The Changing Kennedy Center Honors

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LL Cool J (center), a 2017 Kennedy Center honoree, performing in Wilmington, Delaware, in 2008. Photo by Saquan Stimpson.

Check this out: Marian Anderson, Fred Astaire, George Balanchine, Richard Rodgers, Arthur Rubinstein.

And then: Gloria Estefan, LL Cool J, Carmen de Lavallade, Lionel Richie, Norman Lear.

You might say the Kennedy Center Honors have come a long way.

The first five names constitute the first selections, in 1978, for the Kennedy Center Honors, a much-prized lifetime achievement award bestowed on cultural icons by the John F. Kennedy Center for the Performing Arts.

That inaugural lineup included a pioneering African American singer and civil rights icon, the great movie-musical dancer from the Golden Age of Hollywood, the most influential ballet choreographer in America, a giant of Broadway musicals and a towering classical pianist.

That was in 1978.

In last week’s announcement of the 2017 honorees, you found Estefan, the gifted Cuban American singer-dancer-actor-songwriter, who plans to talk with President Donald Trump about his immigration policies at the pre-awards reception hosted by the president and the first lady.

You also found the 95-year-old television producer and creative force Norman Lear, who gave us “All in the Family,” “The Jeffersons” and “Maude,” among other pioneering and gritty shows. Lear has said he plans to boycott the White House reception but will show up for the awards. He criticized the administration for what he said were its attempts to defund the National Endowment of the Arts and the National Endowment of the Humanities.

Another highlight of the Kennedy Center Honors is the presence of hip-hop artist and actor LL Cool J, who is (1) the first hip-hop artist to be so honored and (2) the youngest honoree ever.

De Lavallade has had a remarkable 60-year career as an actor, dancer and choreographer. Pop singer Lionel Richie, who started out with the group the Commodores, has had numerous hit songs, notably “All Night Long,” “Endless Love” and “Easy.”

The KC Honors trajectory from 1978 is somewhat startling, but also seems in line with changing times and tastes. The Kennedy Center seems determined to honor the changes and change with them.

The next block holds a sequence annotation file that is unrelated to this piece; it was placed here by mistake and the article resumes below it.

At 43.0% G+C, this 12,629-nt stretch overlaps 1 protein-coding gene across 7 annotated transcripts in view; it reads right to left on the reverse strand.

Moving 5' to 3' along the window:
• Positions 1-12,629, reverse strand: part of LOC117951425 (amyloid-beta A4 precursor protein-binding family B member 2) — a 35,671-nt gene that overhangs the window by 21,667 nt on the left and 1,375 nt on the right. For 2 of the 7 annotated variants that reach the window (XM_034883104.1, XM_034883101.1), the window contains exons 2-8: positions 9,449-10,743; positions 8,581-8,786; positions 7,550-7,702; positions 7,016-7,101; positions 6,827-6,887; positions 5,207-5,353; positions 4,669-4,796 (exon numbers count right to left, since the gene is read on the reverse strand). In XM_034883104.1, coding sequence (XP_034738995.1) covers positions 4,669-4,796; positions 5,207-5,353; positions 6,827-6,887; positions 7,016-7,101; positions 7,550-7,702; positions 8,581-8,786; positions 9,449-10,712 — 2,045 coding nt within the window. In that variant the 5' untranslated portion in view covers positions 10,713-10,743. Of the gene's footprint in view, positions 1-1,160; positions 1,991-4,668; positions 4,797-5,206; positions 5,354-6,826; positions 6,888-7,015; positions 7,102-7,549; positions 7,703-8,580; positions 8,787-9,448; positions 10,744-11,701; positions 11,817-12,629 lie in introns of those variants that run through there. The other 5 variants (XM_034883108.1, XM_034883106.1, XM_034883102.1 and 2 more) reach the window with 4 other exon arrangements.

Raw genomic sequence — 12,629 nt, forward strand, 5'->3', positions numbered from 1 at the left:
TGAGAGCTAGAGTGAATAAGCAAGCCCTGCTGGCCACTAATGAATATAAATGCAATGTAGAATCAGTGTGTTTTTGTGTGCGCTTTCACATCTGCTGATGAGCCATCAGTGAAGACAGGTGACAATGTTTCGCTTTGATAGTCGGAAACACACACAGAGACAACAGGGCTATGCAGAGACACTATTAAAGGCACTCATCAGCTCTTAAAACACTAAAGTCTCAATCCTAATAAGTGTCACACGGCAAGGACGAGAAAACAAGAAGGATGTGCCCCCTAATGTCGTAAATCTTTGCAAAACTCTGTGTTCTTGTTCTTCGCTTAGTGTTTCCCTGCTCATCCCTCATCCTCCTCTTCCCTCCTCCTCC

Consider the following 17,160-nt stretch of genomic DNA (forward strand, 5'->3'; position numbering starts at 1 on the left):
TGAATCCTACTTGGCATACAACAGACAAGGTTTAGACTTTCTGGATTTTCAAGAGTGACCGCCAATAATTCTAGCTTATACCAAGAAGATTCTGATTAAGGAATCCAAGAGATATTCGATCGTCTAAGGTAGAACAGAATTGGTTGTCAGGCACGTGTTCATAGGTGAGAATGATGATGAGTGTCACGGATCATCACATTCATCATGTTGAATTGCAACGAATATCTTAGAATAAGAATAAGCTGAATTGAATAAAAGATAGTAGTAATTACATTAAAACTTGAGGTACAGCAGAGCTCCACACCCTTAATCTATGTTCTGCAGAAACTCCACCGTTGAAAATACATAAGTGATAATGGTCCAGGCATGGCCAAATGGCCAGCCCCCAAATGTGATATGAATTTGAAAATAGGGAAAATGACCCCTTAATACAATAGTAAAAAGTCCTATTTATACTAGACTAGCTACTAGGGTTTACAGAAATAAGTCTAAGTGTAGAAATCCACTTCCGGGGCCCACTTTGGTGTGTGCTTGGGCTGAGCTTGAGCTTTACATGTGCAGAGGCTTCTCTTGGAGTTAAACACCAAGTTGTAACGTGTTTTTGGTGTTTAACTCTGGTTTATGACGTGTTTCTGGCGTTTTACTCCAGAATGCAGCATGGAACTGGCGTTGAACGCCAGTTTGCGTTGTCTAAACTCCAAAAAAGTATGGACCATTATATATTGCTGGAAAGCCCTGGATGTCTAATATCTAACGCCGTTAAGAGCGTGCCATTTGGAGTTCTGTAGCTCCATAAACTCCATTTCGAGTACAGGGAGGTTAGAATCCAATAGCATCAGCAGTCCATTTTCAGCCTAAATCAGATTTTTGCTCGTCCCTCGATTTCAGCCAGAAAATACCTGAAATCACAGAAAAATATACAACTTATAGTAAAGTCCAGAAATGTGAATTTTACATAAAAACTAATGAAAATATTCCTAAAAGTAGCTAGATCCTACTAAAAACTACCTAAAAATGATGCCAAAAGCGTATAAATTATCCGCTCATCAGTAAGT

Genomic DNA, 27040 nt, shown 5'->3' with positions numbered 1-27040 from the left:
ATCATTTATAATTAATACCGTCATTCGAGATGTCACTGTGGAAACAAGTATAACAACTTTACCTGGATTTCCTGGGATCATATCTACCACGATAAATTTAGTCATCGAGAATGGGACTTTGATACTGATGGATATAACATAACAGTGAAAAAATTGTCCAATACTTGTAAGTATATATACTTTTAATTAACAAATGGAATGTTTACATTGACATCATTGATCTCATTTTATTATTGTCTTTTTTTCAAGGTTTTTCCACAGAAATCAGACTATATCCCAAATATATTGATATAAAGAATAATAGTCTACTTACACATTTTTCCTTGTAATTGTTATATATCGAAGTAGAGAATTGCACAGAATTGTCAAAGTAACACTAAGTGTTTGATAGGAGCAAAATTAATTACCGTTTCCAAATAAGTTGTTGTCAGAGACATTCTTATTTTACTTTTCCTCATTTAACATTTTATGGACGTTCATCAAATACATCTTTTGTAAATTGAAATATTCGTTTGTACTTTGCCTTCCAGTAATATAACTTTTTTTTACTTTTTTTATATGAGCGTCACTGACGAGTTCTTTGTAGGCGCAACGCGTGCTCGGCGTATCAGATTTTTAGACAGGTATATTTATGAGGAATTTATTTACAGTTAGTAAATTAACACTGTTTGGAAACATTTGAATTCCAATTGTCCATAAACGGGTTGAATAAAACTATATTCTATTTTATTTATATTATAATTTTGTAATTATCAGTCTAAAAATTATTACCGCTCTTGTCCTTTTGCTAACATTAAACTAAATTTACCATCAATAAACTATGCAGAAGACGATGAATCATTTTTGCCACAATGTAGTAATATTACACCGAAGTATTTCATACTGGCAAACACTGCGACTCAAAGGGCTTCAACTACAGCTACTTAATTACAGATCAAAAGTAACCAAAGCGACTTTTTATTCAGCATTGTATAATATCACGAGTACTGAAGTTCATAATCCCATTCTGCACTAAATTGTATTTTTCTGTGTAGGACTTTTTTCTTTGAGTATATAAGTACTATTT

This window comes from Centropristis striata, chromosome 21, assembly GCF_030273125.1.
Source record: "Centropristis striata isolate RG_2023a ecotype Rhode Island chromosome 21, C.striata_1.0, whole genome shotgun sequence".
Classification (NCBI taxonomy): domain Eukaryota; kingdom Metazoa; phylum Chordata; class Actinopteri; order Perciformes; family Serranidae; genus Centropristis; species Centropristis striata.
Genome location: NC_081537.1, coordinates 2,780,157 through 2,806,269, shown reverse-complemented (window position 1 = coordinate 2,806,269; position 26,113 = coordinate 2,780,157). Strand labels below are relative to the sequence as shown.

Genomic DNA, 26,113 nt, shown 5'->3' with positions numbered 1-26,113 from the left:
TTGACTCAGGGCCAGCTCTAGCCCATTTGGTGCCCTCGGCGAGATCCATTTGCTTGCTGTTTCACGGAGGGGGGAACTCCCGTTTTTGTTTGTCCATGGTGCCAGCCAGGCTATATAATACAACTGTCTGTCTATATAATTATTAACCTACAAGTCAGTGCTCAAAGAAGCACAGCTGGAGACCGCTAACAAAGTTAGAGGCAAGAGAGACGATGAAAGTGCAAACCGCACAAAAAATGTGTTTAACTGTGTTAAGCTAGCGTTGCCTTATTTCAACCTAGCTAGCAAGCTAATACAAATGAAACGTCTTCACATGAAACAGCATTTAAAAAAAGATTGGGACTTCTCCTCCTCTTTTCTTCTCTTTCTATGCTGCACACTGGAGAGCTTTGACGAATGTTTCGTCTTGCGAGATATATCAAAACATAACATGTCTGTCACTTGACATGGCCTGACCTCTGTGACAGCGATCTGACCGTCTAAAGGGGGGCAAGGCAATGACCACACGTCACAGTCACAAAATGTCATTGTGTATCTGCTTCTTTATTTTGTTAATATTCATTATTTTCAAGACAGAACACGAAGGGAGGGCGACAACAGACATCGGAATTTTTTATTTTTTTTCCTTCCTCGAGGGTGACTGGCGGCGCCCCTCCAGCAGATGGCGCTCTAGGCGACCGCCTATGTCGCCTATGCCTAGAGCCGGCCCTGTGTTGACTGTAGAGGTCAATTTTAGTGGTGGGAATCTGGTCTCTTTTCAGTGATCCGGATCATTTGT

In the beginning, there were classical composers and musicians and dancers and choreographers, popular music innovators who erupted from Broadway and created the Great American Songbook, jazz greats and legendary movie stars.

Changes would come. The pioneers of folk, blues, rock and pop — as much a part of the landscape of American performing arts as their classical, jazz, Broadway and Hollywood predecessors — began to be recognized. The shift was not always popular, and sometimes steered by cultural politics.

Had Elvis lived, he would surely be there, alongside Bob Dylan (who is, after all, a Nobel laureate), Willie Nelson and B.B. King.

Under President Deborah Rutter, the Kennedy Center has taken a lively interest in newer forms of popular music, naming Q-Tip as artistic director for hip-hop culture last year.

If you range across the honorees from beginning to end, from 1978 to this year’s selection, you’ll find a remarkable tapestry of American artistry, a treasure trove of themes, genres and excellence.

In the end, in spite of the occasional controversy over the years, the Kennedy Center Honors are a celebration of the performing arts, however they are defined, and whoever might be president. No doubt there is great curiosity about what this president might have to say about the arts. But the anticipation is about the sound, the dance, the song, the achievement and, above all, the artistry of the honorees.

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